University of Cambridge > > Engineering - Mechanics and Materials Seminar Series > Modelling of Explosively Driven Fragmentation Metals

Modelling of Explosively Driven Fragmentation Metals

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Topics: Constitutive model – Orthotropic Elasticity, Plasticity and Damage; SPH representation of damage; Mock-Holt experiment In order to accurately predict explosively driven fragmentation of metals it is necessary to have a good constitutive model and spatial discretisation technique which is capable of representing this process. This presentation describes on-going research on the development of a constitutive model for metals and the Total Lagrangian smooth particle hydrodynamics (TL-SPH) method and their application to modelling of fragmentation of metallic rings and cylinders. The presented outlines the main aspects of the new material model for orthotropic metals and the approach to representing damage in TL-SPH developed at Cranfield. The use of this formulation has the advantage of eliminating two drawbacks of the traditional SPH formulation with an Eulerian interpolation kernel: tensile instability and numerical fracture. Numerical examples used to validate the developments include Mock Holt experiment (shown in Figure 1) and fragmentation of metallic cylinders with more complex geometry. The modelling approach was able to reproduce the sizes and numbers of fragments observed in the experiments.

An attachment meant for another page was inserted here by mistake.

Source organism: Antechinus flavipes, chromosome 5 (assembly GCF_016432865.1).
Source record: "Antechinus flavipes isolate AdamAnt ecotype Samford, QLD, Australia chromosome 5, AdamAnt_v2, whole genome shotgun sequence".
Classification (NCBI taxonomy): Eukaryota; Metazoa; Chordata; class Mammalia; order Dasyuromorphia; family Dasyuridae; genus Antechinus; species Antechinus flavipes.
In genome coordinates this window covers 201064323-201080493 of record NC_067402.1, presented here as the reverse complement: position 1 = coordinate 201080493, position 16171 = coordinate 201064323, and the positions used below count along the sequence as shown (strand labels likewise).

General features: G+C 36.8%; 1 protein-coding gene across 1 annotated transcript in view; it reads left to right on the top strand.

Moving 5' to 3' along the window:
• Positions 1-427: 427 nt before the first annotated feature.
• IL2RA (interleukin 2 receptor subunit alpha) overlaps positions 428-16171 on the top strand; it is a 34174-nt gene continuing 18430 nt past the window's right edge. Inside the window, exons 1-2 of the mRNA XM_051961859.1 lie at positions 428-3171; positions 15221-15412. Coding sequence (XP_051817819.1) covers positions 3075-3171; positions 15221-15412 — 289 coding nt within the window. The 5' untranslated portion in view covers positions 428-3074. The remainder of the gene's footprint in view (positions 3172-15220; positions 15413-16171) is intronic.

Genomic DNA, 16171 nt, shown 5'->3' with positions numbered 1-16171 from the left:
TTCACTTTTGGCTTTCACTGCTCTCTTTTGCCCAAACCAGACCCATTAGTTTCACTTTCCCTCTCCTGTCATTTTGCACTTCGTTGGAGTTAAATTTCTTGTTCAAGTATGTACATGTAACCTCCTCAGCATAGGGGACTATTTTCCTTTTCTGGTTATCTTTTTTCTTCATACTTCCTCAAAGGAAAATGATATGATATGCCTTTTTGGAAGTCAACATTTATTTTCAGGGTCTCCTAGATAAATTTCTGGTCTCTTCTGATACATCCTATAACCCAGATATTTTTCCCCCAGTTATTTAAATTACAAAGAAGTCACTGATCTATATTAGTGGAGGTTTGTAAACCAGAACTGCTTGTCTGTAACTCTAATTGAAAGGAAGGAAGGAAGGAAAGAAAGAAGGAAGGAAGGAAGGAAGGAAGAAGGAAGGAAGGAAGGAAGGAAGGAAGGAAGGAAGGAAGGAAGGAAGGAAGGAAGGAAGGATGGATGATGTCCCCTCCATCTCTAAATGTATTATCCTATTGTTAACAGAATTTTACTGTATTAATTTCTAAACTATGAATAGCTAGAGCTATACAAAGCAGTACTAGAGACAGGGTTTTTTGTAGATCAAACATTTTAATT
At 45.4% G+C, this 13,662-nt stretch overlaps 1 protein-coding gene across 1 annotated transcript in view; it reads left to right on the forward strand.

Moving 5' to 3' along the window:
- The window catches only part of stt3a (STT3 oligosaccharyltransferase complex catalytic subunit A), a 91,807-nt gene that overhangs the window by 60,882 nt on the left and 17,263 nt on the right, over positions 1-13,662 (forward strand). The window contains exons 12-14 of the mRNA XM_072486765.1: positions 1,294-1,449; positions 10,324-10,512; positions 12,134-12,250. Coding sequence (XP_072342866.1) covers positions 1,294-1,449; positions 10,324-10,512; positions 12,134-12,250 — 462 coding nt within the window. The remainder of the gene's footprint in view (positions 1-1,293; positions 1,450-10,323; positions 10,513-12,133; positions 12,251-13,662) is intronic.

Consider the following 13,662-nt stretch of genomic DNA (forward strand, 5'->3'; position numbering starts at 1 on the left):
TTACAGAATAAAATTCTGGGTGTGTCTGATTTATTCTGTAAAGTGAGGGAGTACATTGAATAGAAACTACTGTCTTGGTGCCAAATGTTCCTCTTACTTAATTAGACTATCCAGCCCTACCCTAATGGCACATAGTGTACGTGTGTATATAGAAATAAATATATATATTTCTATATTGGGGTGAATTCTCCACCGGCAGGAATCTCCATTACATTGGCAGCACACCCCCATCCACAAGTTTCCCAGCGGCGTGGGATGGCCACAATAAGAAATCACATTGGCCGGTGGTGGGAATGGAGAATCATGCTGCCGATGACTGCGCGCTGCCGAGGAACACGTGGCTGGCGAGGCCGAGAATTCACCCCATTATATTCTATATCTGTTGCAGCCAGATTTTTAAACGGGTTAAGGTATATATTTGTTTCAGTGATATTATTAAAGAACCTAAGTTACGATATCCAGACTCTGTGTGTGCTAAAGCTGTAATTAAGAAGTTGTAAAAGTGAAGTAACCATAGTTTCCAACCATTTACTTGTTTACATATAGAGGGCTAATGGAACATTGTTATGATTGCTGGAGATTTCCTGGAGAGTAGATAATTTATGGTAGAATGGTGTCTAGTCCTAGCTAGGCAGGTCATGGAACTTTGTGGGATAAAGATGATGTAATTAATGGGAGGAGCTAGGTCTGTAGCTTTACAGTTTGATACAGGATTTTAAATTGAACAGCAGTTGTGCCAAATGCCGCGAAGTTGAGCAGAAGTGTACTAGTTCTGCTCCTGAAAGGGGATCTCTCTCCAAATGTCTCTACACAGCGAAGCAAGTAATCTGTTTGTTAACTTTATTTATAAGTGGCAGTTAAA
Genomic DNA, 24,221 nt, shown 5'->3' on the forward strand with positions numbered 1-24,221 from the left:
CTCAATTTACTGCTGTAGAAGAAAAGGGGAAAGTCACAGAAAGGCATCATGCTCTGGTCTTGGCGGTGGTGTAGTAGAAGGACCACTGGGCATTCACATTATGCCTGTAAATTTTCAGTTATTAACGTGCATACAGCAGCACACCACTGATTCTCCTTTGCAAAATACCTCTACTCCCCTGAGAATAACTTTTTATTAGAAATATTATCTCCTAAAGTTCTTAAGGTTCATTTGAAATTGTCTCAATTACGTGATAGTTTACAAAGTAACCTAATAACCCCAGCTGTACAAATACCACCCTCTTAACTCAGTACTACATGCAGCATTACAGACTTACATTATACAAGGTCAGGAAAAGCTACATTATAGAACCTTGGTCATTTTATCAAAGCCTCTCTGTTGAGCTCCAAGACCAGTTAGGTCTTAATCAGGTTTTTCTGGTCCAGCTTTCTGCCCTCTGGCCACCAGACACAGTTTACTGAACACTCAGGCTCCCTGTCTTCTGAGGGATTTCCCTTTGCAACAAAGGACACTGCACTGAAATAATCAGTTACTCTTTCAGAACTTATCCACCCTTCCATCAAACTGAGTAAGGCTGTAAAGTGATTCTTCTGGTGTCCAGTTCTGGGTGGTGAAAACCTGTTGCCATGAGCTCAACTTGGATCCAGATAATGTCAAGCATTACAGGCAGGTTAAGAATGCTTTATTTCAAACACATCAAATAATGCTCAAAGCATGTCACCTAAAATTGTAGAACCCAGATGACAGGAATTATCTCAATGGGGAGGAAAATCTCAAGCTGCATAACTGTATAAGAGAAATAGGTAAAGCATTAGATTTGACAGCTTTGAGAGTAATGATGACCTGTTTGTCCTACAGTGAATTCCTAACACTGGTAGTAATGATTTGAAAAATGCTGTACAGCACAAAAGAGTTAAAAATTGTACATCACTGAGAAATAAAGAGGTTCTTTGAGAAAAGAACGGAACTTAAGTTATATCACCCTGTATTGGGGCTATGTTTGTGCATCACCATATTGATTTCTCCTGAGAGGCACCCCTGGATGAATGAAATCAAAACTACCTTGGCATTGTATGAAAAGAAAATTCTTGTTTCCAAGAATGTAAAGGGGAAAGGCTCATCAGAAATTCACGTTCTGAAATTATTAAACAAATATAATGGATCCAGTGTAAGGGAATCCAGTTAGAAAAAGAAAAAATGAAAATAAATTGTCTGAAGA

This talk is part of the Engineering - Mechanics and Materials Seminar Series series.

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